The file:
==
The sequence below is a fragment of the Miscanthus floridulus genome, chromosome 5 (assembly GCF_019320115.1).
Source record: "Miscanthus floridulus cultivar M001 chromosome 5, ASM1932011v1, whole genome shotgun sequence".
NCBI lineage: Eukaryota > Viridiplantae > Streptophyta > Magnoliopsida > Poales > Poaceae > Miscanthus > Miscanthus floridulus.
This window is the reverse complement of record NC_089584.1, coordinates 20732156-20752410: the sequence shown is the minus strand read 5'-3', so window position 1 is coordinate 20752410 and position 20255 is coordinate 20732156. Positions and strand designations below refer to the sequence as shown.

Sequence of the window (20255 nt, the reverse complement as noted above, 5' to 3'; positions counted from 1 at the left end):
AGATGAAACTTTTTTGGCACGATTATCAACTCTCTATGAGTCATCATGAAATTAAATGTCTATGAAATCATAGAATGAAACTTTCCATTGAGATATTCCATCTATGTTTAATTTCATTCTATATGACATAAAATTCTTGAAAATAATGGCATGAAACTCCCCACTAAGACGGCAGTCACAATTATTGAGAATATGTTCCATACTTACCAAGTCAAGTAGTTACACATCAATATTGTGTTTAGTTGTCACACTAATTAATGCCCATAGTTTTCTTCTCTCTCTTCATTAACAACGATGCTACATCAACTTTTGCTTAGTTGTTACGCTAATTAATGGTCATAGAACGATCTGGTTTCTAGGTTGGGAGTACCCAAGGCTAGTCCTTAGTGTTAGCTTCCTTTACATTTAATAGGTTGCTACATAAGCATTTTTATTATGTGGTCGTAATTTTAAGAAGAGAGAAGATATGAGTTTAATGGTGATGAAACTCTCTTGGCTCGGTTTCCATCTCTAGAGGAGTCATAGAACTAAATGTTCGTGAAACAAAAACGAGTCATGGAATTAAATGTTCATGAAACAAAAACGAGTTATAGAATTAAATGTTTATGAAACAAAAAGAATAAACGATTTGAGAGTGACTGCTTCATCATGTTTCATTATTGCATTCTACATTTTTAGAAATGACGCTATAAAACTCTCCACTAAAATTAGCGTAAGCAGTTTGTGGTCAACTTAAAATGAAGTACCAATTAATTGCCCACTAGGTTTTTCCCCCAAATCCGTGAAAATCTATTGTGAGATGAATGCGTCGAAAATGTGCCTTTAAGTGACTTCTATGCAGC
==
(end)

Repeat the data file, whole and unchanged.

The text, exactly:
The sequence below is a fragment of the Miscanthus floridulus genome, chromosome 5 (assembly GCF_019320115.1).
Source record: "Miscanthus floridulus cultivar M001 chromosome 5, ASM1932011v1, whole genome shotgun sequence".
NCBI lineage: Eukaryota > Viridiplantae > Streptophyta > Magnoliopsida > Poales > Poaceae > Miscanthus > Miscanthus floridulus.
This window is the reverse complement of record NC_089584.1, coordinates 20732156-20752410: the sequence shown is the minus strand read 5'-3', so window position 1 is coordinate 20752410 and position 20255 is coordinate 20732156. Positions and strand designations below refer to the sequence as shown.

Sequence of the window (20255 nt, the reverse complement as noted above, 5' to 3'; positions counted from 1 at the left end):
AGATGAAACTTTTTTGGCACGATTATCAACTCTCTATGAGTCATCATGAAATTAAATGTCTATGAAATCATAGAATGAAACTTTCCATTGAGATATTCCATCTATGTTTAATTTCATTCTATATGACATAAAATTCTTGAAAATAATGGCATGAAACTCCCCACTAAGACGGCAGTCACAATTATTGAGAATATGTTCCATACTTACCAAGTCAAGTAGTTACACATCAATATTGTGTTTAGTTGTCACACTAATTAATGCCCATAGTTTTCTTCTCTCTCTTCATTAACAACGATGCTACATCAACTTTTGCTTAGTTGTTACGCTAATTAATGGTCATAGAACGATCTGGTTTCTAGGTTGGGAGTACCCAAGGCTAGTCCTTAGTGTTAGCTTCCTTTACATTTAATAGGTTGCTACATAAGCATTTTTATTATGTGGTCGTAATTTTAAGAAGAGAGAAGATATGAGTTTAATGGTGATGAAACTCTCTTGGCTCGGTTTCCATCTCTAGAGGAGTCATAGAACTAAATGTTCGTGAAACAAAAACGAGTCATGGAATTAAATGTTCATGAAACAAAAACGAGTTATAGAATTAAATGTTTATGAAACAAAAAGAATAAACGATTTGAGAGTGACTGCTTCATCATGTTTCATTATTGCATTCTACATTTTTAGAAATGACGCTATAAAACTCTCCACTAAAATTAGCGTAAGCAGTTTGTGGTCAACTTAAAATGAAGTACCAATTAATTGCCCACTAGGTTTTTCCCCCAAATCCGTGAAAATCTATTGTGAGATGAATGCGTCGAAAATGTGCCTTTAAGTGACTTCTATGCAGC